Workers pulling for ex-Market Basket CEO's buyout bid
MANCHESTER — Market Basket workers said Thursday they hope the company’s board accepts an offer from the family faction led by ousted CEO Arthur T. Demoulas to buy a controlling stake of the supermarket chain and end a widespread customer boycott.
Casey Belanger, an assistant manager at the Elm Street store in Manchester, said that would mean stores could return to normal.
“It’s not nice to come in to work and there’s nobody,” Belanger said. “We want our customers back.”
Belanger said only three cashier lanes were open Thursday morning, compared to 16 normally.
Market Basket employees from around New England plan another large rally Friday in Tewksbury, Mass., before the company’s board meets in Boston this afternoon.
The company co-CEOs “need to leave their positions and get Arthur T. back and get things back to normal,” said Manchester store manager Peter Gulezian. “It might take a week or two.”
Workers are urging customers to boycott the stores until Arthur T. Demoulas is returned to power after he was ousted in a family dispute. A statement said the ex-CEO’s coalition wants to buy the remaining company shares.
‘Full and fair’ offer
“The Arthur T. Demoulas side of the family has made an offer to buy the 50.5 percent of shares in Demoulas Market Basket Supermarkets we do not own,” the statement said. “We believe that our offer is a very full and fair one and should meet or exceed a seller’s expectations of the value of the company.”
Last December, Forbes estimated that Market Basket, which operates about 30 stores in New Hampshire, brought in annual revenue of $3.55 billion. Other published estimates placed that number in excess of $4 billion.
Gulezian, whose Market Basket tenure dates back to his days as a part-timer bagger in 1984, said employee absenteeism was normal this week with employees picketing along Elm Street during their off hours.
At the Manchester store, customers couldn’t buy a pork chop or chicken breast Thursday but still could find a gallon of milk, lamb chops or a carton of ice cream. Many dry-goods items, including toilet paper, pasta, cereal and soda, remained in stock.
“The shelves are holding up well because there’s nobody in here to purchase (the items on) them,” Gulezian said.
He said business Wednesday was down probably 70 percent.
Gulezian said the store hadn’t received shipments of produce and meat for a week. Some meat on sale Thursday came from store coolers.
Edline Edouard of Manchester, who didn’t know about the company infighting, found shopping frustrating.
“It’s annoying,” she said. “Can’t find anything.”
At the Bedford location, employees were out in full force for their beloved Arthur T.
Sailo Sellappah of Salem has worked for Market Basket for 11 years, since he was 15. He started as a bagger and is now a manager. He has worked at both Salem stores and the Bedford location, where he assisted with hiring and training that store’s employees.
“I don’t have to say why I love working here; you can here see why I work here,” Sellappah said, gesturing toward the crowd of employees, who cheered each time a passerby honked at them.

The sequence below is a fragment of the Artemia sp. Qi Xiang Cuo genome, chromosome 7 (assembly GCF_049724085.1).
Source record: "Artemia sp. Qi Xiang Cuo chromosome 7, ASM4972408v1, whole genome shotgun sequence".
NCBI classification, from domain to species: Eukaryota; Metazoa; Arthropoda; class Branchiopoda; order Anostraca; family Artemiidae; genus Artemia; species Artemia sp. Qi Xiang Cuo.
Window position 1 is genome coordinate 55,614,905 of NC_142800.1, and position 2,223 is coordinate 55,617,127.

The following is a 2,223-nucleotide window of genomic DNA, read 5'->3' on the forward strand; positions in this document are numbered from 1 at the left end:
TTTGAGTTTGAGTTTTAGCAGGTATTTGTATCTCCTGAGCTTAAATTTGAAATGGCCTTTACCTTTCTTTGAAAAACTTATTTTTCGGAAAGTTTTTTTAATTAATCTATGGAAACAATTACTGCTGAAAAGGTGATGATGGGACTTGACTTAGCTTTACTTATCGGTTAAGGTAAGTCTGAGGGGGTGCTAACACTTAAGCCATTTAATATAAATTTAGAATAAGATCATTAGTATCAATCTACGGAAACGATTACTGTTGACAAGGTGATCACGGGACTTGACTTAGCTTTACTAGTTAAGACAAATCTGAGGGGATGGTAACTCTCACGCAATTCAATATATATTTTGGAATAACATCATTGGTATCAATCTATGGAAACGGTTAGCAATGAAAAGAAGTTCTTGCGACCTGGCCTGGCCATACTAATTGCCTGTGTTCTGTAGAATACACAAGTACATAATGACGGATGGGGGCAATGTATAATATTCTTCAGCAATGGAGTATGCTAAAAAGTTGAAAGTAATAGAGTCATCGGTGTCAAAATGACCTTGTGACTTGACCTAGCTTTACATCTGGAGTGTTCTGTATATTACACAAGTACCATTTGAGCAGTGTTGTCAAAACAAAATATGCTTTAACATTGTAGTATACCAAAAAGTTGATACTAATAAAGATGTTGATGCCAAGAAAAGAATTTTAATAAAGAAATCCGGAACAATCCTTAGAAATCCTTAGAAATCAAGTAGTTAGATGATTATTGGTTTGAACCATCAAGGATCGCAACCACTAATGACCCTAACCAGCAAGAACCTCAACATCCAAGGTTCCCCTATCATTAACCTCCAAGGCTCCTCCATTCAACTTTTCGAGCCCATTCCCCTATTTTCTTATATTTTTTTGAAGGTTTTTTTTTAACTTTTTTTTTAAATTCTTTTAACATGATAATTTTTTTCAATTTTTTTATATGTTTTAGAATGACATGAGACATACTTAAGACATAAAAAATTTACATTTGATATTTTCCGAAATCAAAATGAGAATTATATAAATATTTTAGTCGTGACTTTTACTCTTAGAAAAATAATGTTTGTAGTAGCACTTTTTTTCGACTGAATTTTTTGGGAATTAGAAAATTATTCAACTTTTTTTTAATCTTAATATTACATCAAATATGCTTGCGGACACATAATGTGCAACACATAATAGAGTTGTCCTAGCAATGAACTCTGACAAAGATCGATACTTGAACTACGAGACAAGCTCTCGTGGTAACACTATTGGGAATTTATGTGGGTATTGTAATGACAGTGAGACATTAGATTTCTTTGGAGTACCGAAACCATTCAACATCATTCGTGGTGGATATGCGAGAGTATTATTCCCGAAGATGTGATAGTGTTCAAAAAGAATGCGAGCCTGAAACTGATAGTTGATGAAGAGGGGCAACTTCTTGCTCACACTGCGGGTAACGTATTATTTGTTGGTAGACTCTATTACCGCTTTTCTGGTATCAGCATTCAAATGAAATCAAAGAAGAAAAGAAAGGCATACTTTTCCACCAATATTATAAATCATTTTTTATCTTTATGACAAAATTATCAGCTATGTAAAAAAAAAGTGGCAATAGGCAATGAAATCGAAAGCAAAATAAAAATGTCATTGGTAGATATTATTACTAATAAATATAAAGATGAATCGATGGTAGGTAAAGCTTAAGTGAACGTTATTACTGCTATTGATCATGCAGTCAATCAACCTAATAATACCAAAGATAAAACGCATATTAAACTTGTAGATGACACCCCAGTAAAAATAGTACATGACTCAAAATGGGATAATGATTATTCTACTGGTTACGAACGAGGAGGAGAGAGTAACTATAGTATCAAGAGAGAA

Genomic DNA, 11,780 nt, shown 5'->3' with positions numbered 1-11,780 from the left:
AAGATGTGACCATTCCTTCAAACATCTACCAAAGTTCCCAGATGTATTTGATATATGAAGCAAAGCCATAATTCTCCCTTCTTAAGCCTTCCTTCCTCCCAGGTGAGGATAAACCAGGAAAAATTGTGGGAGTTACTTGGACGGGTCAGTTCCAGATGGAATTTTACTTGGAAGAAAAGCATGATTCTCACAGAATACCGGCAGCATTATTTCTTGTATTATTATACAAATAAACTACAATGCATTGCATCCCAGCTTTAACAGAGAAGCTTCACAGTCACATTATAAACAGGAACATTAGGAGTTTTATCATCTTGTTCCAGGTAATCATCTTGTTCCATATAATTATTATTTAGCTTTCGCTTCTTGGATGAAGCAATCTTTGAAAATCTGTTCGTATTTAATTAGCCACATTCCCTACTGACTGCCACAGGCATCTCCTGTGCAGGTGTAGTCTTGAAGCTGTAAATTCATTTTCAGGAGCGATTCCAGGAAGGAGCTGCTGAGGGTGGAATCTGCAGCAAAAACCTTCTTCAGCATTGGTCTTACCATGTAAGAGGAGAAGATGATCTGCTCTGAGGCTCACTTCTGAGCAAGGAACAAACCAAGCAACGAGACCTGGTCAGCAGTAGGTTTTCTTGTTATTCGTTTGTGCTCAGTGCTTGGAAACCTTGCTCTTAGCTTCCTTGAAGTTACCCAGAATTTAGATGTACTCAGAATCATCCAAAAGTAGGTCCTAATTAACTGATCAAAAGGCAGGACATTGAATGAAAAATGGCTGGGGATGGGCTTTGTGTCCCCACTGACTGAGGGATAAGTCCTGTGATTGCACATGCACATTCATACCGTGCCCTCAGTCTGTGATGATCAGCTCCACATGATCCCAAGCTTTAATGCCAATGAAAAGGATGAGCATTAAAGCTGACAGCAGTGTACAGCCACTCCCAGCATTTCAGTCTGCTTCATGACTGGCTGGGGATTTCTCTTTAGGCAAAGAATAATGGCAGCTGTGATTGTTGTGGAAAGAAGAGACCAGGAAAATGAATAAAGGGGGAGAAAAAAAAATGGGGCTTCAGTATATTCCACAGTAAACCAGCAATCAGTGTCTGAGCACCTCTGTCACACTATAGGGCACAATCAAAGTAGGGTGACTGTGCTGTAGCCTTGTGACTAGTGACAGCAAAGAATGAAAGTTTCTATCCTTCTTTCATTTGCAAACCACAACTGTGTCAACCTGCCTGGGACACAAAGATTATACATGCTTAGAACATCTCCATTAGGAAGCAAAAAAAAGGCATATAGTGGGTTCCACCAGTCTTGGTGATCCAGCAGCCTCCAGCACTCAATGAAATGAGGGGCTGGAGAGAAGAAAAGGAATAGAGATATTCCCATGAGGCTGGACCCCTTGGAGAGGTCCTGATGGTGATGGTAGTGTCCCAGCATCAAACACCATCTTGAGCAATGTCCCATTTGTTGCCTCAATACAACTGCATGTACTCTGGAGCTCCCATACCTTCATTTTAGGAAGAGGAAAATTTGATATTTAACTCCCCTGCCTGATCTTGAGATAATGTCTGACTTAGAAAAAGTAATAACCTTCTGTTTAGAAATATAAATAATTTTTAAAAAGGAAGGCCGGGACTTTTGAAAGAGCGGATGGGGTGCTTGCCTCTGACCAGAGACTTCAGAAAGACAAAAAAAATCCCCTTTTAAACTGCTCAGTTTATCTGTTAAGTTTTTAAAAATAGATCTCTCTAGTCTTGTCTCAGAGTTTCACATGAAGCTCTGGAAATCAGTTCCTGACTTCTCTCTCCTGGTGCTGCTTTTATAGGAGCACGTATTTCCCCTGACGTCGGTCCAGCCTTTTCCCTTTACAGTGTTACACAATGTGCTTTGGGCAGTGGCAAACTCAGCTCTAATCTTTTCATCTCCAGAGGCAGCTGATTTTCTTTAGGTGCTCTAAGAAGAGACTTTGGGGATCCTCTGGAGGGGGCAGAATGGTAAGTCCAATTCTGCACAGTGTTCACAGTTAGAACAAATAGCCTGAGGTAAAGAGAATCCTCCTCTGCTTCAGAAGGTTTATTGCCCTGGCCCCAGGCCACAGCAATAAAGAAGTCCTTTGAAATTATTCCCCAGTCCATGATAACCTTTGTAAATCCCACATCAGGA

Sellappah added that he thinks Arthur T. Demoulas is “a great man,” that he has met him personally, and that he is loyal to him “110 percent.”
“He cares about his employees, his customers — a simple man, just a great guy,” Sellappah said.
He said Arthur T.’s offer to buy half the company was “the best news we’ve heard in a while.”
“The board of directors, they have a fiduciary responsibility to do [what’s in] the best interest of the company, employees, vendors, and customers,” Sellappah said. “Bringing Mr. D. back would be in the best interest of the company.”
Wayne Mullin of Atkinson, who has worked for Market Basket for 18 years, said that Arthur T.’s offer was “fantastic” news for the company.
“It’s the right thing to do and it’s going to solve this thing once and for all, which is what everyone wants — the people that work for him, the customers who shop here,” Mullin said. “Everyone just wants everything to go back to normal, uninterrupted. Just let him do what he does best without any restraints or restrictions or anything else.”
Rhena Prince of Bedford was shopping at Market Basket on Thursday. Prince said she is a longtime customer and that she signed a petition inside the store to bring back Arthur T.
“I think it’s wonderful that the employees and the management are sticking up for a person that is so well-liked and treats his employees so well,” Prince said. “That doesn’t happen very often, and I really commend them for doing that ... They’re not even union, and that’s such a big statement.”
Prince said she was pleased at the news of Arthur T.’s offer.
“I would love to see him back in charge, any way he wants to do it,” she said.
Marc Dixon, an associate professor of sociology at Dartmouth College who has written about the labor movement, called it a fascinating development in the high-stakes family dispute.“That would be an amazing turn of events if that would happen,” Dixon said.
The return of Arthur T. Demoulas would make for an easier return to normal than if an outside buyer came in, he said.
The Market Basket situation, he said, may serve as a model for workers at other companies to copy.
“I do think the interesting sort of alignment of management and rank-and-file employees seems to be resonating with people ... and is powerful to the extent workers in other settings facing problems can do it,” Dixon said.